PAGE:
Faguet, Émile

Faguet, Émile

Faguet, Émile (āmēlˈ fägāˈ), 1847–1916, French literary critic and historian. His prolific studies stimulated interest in French intellectual history of the 17th, 18th, and 19th cent. His major work is Jean-Jacques Rousseau (5 vol., 1911–13).
The Columbia Electronic Encyclopedia™ Copyright © 2022, Columbia University Press. Licensed from Columbia University Press. All rights reserved.
The following article is from The Great Soviet Encyclopedia (1979). It might be outdated or ideologically biased.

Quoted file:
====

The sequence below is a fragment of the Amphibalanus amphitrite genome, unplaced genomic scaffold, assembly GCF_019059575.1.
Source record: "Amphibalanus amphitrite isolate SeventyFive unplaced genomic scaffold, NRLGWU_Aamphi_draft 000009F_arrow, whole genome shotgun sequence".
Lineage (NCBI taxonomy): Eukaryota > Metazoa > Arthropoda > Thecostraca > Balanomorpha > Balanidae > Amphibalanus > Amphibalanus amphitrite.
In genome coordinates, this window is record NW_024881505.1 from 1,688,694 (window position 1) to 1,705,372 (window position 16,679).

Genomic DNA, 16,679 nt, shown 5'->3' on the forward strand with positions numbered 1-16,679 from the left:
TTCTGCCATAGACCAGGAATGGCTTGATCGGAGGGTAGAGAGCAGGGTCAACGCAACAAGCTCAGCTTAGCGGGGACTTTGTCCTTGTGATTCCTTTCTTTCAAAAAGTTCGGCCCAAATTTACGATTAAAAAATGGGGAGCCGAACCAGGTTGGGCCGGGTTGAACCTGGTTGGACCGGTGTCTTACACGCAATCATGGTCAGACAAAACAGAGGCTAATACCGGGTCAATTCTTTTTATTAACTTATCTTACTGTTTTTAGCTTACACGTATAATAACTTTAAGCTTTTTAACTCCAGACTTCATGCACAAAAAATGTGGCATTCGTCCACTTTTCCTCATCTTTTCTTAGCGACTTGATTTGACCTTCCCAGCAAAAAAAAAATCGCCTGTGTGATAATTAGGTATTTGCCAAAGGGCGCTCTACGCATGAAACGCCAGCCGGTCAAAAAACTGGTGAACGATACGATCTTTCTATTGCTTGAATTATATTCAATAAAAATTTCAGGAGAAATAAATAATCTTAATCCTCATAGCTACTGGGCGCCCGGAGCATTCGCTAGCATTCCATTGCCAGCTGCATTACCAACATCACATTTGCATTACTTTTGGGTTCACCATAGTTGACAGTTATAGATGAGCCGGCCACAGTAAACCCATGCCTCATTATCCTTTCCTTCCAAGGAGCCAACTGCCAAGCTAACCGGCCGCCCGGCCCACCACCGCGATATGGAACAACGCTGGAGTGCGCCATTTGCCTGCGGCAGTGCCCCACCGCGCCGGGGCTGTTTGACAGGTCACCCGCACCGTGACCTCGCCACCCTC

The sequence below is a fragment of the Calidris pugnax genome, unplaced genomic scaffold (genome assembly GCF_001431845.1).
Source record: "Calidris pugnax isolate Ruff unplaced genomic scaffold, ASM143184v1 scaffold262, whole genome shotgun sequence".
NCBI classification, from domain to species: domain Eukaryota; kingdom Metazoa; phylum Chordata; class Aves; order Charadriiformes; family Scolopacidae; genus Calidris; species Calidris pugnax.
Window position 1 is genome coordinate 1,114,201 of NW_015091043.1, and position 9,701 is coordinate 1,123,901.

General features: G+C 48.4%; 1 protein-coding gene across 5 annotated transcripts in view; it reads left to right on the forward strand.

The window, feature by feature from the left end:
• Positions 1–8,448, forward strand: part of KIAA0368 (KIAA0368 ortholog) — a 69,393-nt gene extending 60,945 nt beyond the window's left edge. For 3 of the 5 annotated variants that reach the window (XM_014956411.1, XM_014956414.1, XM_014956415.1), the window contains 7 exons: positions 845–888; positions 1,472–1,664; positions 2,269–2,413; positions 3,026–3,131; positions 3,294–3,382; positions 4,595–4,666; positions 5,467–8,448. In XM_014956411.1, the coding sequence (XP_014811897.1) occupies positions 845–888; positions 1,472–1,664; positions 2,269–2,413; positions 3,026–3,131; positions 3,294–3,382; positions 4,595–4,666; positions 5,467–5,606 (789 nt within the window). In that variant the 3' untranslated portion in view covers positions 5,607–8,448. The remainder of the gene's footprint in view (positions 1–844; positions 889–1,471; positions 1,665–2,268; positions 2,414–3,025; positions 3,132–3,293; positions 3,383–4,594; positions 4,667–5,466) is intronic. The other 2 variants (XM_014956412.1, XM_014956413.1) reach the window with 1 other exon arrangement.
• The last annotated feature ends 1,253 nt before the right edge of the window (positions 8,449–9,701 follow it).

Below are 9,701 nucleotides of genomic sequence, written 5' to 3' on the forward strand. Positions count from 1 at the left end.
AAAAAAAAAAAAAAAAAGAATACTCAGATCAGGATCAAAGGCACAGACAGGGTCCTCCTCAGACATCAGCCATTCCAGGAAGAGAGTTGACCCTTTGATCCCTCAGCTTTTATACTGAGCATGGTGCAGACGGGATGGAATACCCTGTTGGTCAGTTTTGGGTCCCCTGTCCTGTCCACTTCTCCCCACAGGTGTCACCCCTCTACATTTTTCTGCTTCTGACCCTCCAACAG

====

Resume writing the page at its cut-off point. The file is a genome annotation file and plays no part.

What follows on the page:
Faguet, Émile


Born Sept. 17, 1847, in La Roche-sur-Yon, department of Vendée; died June 7, 1916, in Paris. French literary historian. Member of the Académie Française from 1900.

A follower of H. Taine, Faguet specialized in the literary portrait (Voltaire, 1894) and studies of individual writers (Flaubert, 1899). He focussed on isolated aspects of literary works in books such as Rousseau Versus Molière (1912). The series The Sixteenth Century (1894), The Seventeenth Century (1885), and A History of French Literature (1900–01) are noted for their conservatism and their depreciation of social criticism of the arts.


Recueil de morceaux choisis, précédé. . . par G. Normandy. [Paris, 1913.]


Seillière, E. E. Faguet, historien des idées. Paris [1938].
The Great Soviet Encyclopedia, 3rd Edition (1970-1979). © 2010 The Gale Group, Inc. All rights reserved.